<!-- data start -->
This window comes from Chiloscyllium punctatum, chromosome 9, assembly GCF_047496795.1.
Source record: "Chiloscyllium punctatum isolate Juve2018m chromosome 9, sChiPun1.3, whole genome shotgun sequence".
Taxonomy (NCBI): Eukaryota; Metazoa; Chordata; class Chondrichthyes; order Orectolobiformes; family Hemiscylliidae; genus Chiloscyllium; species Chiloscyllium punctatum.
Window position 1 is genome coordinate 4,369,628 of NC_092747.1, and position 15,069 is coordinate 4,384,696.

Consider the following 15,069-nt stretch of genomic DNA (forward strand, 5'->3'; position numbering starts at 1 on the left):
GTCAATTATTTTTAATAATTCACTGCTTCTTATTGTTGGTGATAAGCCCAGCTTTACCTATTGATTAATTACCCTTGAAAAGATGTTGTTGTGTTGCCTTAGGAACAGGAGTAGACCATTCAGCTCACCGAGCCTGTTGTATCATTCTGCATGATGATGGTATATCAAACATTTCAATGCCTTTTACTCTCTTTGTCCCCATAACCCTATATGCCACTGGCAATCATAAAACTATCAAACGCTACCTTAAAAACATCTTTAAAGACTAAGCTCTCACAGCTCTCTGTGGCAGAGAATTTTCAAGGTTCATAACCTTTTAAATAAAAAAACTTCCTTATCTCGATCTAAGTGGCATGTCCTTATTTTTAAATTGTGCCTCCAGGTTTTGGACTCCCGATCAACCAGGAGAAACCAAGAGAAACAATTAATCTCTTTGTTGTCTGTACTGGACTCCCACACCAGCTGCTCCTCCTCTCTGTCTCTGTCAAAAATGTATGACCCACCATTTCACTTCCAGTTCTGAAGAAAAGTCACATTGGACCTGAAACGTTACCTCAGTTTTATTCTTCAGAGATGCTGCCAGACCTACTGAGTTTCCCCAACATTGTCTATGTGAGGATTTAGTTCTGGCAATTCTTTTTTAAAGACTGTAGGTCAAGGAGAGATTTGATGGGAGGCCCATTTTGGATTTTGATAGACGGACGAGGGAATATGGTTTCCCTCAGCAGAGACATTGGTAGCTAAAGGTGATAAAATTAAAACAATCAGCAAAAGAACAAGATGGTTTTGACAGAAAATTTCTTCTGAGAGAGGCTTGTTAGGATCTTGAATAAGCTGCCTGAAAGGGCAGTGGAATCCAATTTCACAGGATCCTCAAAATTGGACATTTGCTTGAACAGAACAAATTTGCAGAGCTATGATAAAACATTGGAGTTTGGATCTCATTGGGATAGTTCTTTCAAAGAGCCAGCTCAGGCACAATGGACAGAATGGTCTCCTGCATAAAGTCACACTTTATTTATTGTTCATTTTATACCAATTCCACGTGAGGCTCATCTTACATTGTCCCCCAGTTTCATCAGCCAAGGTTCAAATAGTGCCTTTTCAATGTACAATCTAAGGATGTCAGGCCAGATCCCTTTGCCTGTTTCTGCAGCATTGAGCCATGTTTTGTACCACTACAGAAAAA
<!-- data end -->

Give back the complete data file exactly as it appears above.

This window comes from Chiloscyllium punctatum, chromosome 9, assembly GCF_047496795.1.
Source record: "Chiloscyllium punctatum isolate Juve2018m chromosome 9, sChiPun1.3, whole genome shotgun sequence".
Taxonomy (NCBI): Eukaryota; Metazoa; Chordata; class Chondrichthyes; order Orectolobiformes; family Hemiscylliidae; genus Chiloscyllium; species Chiloscyllium punctatum.
Window position 1 is genome coordinate 4,369,628 of NC_092747.1, and position 15,069 is coordinate 4,384,696.

Consider the following 15,069-nt stretch of genomic DNA (forward strand, 5'->3'; position numbering starts at 1 on the left):
GTCAATTATTTTTAATAATTCACTGCTTCTTATTGTTGGTGATAAGCCCAGCTTTACCTATTGATTAATTACCCTTGAAAAGATGTTGTTGTGTTGCCTTAGGAACAGGAGTAGACCATTCAGCTCACCGAGCCTGTTGTATCATTCTGCATGATGATGGTATATCAAACATTTCAATGCCTTTTACTCTCTTTGTCCCCATAACCCTATATGCCACTGGCAATCATAAAACTATCAAACGCTACCTTAAAAACATCTTTAAAGACTAAGCTCTCACAGCTCTCTGTGGCAGAGAATTTTCAAGGTTCATAACCTTTTAAATAAAAAAACTTCCTTATCTCGATCTAAGTGGCATGTCCTTATTTTTAAATTGTGCCTCCAGGTTTTGGACTCCCGATCAACCAGGAGAAACCAAGAGAAACAATTAATCTCTTTGTTGTCTGTACTGGACTCCCACACCAGCTGCTCCTCCTCTCTGTCTCTGTCAAAAATGTATGACCCACCATTTCACTTCCAGTTCTGAAGAAAAGTCACATTGGACCTGAAACGTTACCTCAGTTTTATTCTTCAGAGATGCTGCCAGACCTACTGAGTTTCCCCAACATTGTCTATGTGAGGATTTAGTTCTGGCAATTCTTTTTTAAAGACTGTAGGTCAAGGAGAGATTTGATGGGAGGCCCATTTTGGATTTTGATAGACGGACGAGGGAATATGGTTTCCCTCAGCAGAGACATTGGTAGCTAAAGGTGATAAAATTAAAACAATCAGCAAAAGAACAAGATGGTTTTGACAGAAAATTTCTTCTGAGAGAGGCTTGTTAGGATCTTGAATAAGCTGCCTGAAAGGGCAGTGGAATCCAATTTCACAGGATCCTCAAAATTGGACATTTGCTTGAACAGAACAAATTTGCAGAGCTATGATAAAACATTGGAGTTTGGATCTCATTGGGATAGTTCTTTCAAAGAGCCAGCTCAGGCACAATGGACAGAATGGTCTCCTGCATAAAGTCACACTTTATTTATTGTTCATTTTATACCAATTCCACGTGAGGCTCATCTTACATTGTCCCCCAGTTTCATCAGCCAAGGTTCAAATAGTGCCTTTTCAATGTACAATCTAAGGATGTCAGGCCAGATCCCTTTGCCTGTTTCTGCAGCATTGAGCCATGTTTTGTACCACTACAGAAAAA